Kentucky's Republican senator-elect, Rand Paul, is perhaps the purest expression of Tea Party success. There is little doubt that he will be on a collision course with the GOP's national leadership on two issues: foreign policy (especially the Afghanistan War) and the looming question of how much debt the nation needs to keep the government operating. If you're looking for someone to make Washington Republicans squirm, this may be the guy.
And then there is Rubio. Like Brown, he played footsie with the Tea Party and continues to flirt with the movement. Unlike O'Donnell, however, he declines to lie in bed with the Baggers for too long.
Democracy in action
This election was about anxiety over the economy, rage that the government has not returned the nation to better times, and opposition to those very moves that government — read President Barack Obama and the Democrats — have taken to set things straight.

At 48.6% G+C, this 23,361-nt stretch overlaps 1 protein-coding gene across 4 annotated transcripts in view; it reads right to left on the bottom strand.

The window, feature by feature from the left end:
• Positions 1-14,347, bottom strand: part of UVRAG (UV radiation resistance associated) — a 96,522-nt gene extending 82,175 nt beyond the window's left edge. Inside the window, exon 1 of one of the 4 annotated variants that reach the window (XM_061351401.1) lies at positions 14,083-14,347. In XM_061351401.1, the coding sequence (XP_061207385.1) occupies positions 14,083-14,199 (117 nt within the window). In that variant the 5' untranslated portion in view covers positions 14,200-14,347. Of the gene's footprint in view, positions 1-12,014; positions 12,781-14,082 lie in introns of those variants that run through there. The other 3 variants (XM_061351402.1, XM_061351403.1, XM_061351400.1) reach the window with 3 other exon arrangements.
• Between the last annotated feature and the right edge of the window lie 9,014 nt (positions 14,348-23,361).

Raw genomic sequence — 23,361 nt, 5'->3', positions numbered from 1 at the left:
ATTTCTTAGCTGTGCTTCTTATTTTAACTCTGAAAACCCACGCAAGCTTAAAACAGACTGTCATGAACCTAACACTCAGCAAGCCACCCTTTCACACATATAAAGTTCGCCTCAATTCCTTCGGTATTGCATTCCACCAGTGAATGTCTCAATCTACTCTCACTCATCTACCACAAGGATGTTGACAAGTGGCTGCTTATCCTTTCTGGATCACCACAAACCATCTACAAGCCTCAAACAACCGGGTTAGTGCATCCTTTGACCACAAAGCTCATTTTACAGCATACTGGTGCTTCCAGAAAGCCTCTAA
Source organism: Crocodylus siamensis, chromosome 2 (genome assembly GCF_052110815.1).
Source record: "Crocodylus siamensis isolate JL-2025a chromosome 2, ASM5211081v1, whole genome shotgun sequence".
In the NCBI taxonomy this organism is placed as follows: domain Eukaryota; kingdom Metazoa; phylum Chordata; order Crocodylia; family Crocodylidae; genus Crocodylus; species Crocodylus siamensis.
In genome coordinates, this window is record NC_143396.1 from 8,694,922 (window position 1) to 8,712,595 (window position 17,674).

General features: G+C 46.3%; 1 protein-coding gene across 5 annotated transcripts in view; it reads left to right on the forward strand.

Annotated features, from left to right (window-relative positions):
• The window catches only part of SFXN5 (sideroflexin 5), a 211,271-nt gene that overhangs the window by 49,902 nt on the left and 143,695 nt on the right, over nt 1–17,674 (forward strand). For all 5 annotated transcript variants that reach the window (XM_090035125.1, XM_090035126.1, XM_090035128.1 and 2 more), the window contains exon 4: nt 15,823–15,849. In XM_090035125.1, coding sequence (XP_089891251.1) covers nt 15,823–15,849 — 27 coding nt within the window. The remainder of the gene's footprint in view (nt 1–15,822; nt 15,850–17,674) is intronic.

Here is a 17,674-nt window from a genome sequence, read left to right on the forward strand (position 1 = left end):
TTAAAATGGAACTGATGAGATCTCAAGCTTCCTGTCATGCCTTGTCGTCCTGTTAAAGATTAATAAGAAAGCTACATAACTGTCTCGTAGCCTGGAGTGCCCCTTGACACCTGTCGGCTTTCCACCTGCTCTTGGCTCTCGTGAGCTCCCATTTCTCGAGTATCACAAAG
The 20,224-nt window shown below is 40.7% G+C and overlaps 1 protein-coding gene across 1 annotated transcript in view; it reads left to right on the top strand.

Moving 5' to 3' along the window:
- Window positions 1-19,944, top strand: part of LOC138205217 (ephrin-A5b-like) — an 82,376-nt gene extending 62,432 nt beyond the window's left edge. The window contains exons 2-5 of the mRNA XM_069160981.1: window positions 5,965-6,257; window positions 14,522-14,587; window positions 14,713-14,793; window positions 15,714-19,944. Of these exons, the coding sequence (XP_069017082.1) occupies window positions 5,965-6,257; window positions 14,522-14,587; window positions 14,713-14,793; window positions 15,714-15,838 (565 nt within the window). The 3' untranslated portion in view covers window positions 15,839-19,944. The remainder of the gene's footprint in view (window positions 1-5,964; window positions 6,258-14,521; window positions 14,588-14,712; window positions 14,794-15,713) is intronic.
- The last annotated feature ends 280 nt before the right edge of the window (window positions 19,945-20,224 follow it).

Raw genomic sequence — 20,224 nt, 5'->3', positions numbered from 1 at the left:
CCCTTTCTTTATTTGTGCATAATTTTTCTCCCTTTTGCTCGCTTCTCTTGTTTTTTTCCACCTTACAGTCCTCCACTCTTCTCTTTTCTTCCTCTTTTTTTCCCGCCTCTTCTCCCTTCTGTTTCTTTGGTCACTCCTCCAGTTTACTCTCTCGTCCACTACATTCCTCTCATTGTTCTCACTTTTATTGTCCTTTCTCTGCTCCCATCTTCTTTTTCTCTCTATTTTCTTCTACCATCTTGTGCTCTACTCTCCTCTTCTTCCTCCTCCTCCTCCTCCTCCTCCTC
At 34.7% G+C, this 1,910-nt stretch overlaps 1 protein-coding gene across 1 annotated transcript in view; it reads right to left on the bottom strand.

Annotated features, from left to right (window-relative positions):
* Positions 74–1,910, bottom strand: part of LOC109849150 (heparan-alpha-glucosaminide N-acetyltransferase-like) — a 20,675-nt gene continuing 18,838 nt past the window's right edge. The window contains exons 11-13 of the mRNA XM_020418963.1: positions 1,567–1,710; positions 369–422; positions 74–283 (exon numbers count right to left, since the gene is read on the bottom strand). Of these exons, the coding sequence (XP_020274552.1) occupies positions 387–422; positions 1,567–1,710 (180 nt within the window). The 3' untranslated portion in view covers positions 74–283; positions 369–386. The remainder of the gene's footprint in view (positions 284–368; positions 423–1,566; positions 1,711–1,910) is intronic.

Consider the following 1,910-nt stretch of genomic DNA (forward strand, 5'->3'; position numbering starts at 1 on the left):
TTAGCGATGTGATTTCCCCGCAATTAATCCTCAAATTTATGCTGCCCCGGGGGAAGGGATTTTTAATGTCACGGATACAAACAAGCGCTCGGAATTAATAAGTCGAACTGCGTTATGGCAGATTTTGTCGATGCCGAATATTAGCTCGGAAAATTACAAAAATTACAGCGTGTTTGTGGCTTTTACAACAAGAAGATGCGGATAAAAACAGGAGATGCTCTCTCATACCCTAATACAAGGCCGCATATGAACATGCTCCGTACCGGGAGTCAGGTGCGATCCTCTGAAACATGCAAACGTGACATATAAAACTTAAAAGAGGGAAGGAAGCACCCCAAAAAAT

Here in the United States of Amnesia, we expect instant gratification, immediate results. The problems of debt and unemployment that plague not only the United States but the rest of the industrialized world have been more than 30 years in the making.
Republicans who spent most of Obama's first two years in office blocking everything the president proposed somehow convinced the nation that Obama and the Democrats simultaneously did too much while not doing enough.
It was a neat trick that aptly illustrates H.L. Mencken's dictum: "Democracy is the theory that the common people know what they want and deserve to get it good and hard."
: The Editorial Page
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